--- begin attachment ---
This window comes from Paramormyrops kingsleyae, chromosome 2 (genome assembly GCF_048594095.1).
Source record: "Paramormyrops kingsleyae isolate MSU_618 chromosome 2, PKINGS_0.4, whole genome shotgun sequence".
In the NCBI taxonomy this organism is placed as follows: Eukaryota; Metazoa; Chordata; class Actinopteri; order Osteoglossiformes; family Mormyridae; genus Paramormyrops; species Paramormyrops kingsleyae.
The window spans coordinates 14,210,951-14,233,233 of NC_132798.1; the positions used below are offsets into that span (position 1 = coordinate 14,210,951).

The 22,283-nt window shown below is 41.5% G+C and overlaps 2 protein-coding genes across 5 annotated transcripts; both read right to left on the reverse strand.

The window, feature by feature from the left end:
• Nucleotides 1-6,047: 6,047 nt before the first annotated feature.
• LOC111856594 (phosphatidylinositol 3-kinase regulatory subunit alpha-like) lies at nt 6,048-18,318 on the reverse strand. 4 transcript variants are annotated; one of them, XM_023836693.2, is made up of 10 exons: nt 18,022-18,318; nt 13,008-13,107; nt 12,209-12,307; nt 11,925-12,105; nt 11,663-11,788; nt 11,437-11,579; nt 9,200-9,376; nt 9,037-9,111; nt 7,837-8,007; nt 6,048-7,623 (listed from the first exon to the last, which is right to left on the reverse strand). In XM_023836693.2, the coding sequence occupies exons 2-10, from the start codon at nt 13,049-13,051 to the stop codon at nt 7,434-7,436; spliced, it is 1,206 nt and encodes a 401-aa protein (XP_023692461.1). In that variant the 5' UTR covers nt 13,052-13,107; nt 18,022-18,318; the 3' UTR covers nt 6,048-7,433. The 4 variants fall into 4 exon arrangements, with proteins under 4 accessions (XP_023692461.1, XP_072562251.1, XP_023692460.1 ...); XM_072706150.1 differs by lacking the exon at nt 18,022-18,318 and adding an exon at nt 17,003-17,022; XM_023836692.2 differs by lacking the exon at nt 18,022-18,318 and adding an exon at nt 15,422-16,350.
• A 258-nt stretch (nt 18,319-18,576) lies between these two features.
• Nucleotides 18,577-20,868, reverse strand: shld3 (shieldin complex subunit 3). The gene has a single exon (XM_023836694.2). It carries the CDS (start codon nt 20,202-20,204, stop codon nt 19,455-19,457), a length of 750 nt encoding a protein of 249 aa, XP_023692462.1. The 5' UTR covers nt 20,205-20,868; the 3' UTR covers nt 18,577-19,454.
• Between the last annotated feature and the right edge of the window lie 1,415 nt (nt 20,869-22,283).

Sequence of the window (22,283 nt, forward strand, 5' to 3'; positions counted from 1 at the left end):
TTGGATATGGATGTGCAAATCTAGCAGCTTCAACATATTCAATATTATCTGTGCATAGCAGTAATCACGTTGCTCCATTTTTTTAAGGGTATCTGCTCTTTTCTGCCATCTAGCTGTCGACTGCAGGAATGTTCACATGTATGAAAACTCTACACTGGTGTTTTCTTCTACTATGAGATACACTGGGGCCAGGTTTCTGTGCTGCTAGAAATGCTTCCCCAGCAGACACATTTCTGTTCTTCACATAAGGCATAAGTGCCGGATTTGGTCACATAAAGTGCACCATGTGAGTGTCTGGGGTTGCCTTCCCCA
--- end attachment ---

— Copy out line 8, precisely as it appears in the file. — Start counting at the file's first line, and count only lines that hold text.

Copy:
• LOC111856594 (phosphatidylinositol 3-kinase regulatory subunit alpha-like) lies at nt 6,048-18,318 on the reverse strand. 4 transcript variants are annotated; one of them, XM_023836693.2, is made up of 10 exons: nt 18,022-18,318; nt 13,008-13,107; nt 12,209-12,307; nt 11,925-12,105; nt 11,663-11,788; nt 11,437-11,579; nt 9,200-9,376; nt 9,037-9,111; nt 7,837-8,007; nt 6,048-7,623 (listed from the first exon to the last, which is right to left on the reverse strand). In XM_023836693.2, the coding sequence occupies exons 2-10, from the start codon at nt 13,049-13,051 to the stop codon at nt 7,434-7,436; spliced, it is 1,206 nt and encodes a 401-aa protein (XP_023692461.1). In that variant the 5' UTR covers nt 13,052-13,107; nt 18,022-18,318; the 3' UTR covers nt 6,048-7,433. The 4 variants fall into 4 exon arrangements, with proteins under 4 accessions (XP_023692461.1, XP_072562251.1, XP_023692460.1 ...); XM_072706150.1 differs by lacking the exon at nt 18,022-18,318 and adding an exon at nt 17,003-17,022; XM_023836692.2 differs by lacking the exon at nt 18,022-18,318 and adding an exon at nt 15,422-16,350.